An open-source container management tool which automates the container deployment, container scaling, and container load balancing.
It’s a Google-developed product.
We can group a number of docker containers into one logical unit for managing and deploying an application or particular services.
Whenever Kubernetes realizes one of its container’s failed, then it will restart that container on its own. It will create a new container in place of the crashed one.
In case if the Node itself fails, then whatever container’s running in that failed node, those containers will start in another node.
A Kubernetes (also called a Kubernetes cluster) consists of two types of resources:
Master node – coordinates the cluster.
Worker Nodes – are the workers that run applications.
- The Master is responsible for managing the cluster.
- The master coordinates all activities in your cluster, such as scheduling applications, maintaining applications desired state, scaling applications, and rolling out new updates.
- Node – serves as a worker machine in a Kubernetes cluster.
- The node has tools for handling container operations, such as Docker.
- A Kubernetes cluster that handles production traffic should have a minimum of three nodes.
- The nodes communicate with the master using the Kubernetes API, which the master exposes.
- End-users can also use the Kubernetes API directly to interact with the cluster.
- Once you have a running Kubernetes cluster, you can deploy your containerized applications on top of it.
Create a Kubernetes Deployment configuration
- If the Node hosting an instance goes down or is deleted, the Deployment controller replaces the instance with an instance on another Node in the cluster. This provides a self-healing mechanism to address machine failure or maintenance.
- You can create and manage a Deployment by using the Kubernetes command-line interface called Kubectl.
- When you create a Deployment, you’ll need to specify the container image for your application and the number of replicas that you want to run.
- You can change that information later by updating your Deployment.
- When you created a Deployment, Kubernetes created a Pod to host your application instance.
- A Pod is a Kubernetes abstraction that represents a group of one or more application containers (such as Docker), and some shared resources for those containers.
- When we create a Deployment on Kubernetes, that Deployment creates Pods with containers inside them.
- A Pod always runs on a Node.
Every Kubernetes Node runs at least:
- Kubelet, a process responsible for communication between the Kubernetes Master and the Node. It manages the Pods and the containers running on a machine.
- A container runtime (like Docker, rkt) responsible for pulling the container image from a registry, unpacking the container and running the application.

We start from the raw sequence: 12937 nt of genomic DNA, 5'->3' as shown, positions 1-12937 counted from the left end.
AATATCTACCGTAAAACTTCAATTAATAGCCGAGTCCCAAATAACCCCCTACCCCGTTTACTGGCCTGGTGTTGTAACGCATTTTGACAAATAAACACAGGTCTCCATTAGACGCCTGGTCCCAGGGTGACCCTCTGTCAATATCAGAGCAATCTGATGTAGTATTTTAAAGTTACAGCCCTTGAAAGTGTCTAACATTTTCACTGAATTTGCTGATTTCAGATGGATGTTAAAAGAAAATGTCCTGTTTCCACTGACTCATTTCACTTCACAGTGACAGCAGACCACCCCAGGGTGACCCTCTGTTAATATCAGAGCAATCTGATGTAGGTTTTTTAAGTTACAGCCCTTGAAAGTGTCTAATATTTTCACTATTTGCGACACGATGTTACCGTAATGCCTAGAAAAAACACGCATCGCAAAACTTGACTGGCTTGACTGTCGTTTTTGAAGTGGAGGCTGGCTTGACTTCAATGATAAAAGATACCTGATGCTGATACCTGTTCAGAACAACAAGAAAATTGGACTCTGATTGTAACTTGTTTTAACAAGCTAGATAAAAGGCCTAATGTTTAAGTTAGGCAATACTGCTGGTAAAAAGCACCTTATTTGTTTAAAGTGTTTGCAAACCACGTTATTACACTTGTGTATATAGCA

- Containers should only be scheduled together in a single Pod if they are tightly coupled and need to share resources such as disk.
To Expose our App publically.
- Each pod in a Kubernetes cluster has a unique IP address, even Pods on the same Node.
- Although each Pod has a unique IP address, those IPs are not exposed outside the cluster without a Service.
- Services allow your applications to receive traffic.
- A Kubernetes Service is an abstraction layer that defines a logical set of Pods and enables external traffic exposure, load balancing.
- NodePort – Exposes the Service on the same port of each selected Node in the cluster using NAT.
- Makes a Service accessible from outside the cluster using <NodeIP>:<NodePort>
- A Service routes traffic across a set of Pods.
- Services are the abstraction that allow pods to die and replicate in Kubernetes without impacting your application.
- When traffic increases, we will need to scale the application to keep up with user demand.
- Scaling is accomplished by changing the number of replicas in a Deployment.
- Scaling will increase the number of Pods to the new desired state.
- Kubernetes also supports the autoscaling of Pods.
- Services have an integrated load-balancer that will distribute network traffic to all Pods of an exposed Deployment.
- Services will monitor continuously the running Pods using endpoints, to ensure the traffic is sent only to available Pods.
- Once you have multiple instances of an Application running, you would be able to do Rolling updates without downtime.
- Users expect applications to be available all the time and developers are expected to deploy new versions of them several times a day. Kubernetes this is done with rolling updates.
- Rolling updates allow Deployment update to take place with zero downtime by incrementally updating Pods instances with new ones.
- In Kubernetes, updates are versioned and any Deployment update can be reverted to the previous (stable) version.
Rolling updates allow the following actions:
- Promote an application from one environment to another (via container image updates)
- Rollback to previous versions
- Continuous Integration and Continuous Delivery of applications with zero downtime.
- Ingress allows inbound connections to the cluster
- Its an alternative to the external load balancer and node ports
- Ingress allows you to easily expose services that need to be accessible from outside to the cluster.
Deploying Nginx to our Kubernetes cluster on AWS
#How to proceed deployment on k8s
create deployment my-nginx-deployment \
#How to expose deployment via service
expose deployment my-nginx-deployment \
Create Horizontal Pod Autoscaler
kubectl autoscale deployment php-apache --cpu-percent=50 --min=1 --max=10
Link for creating Kubernetes Cluster.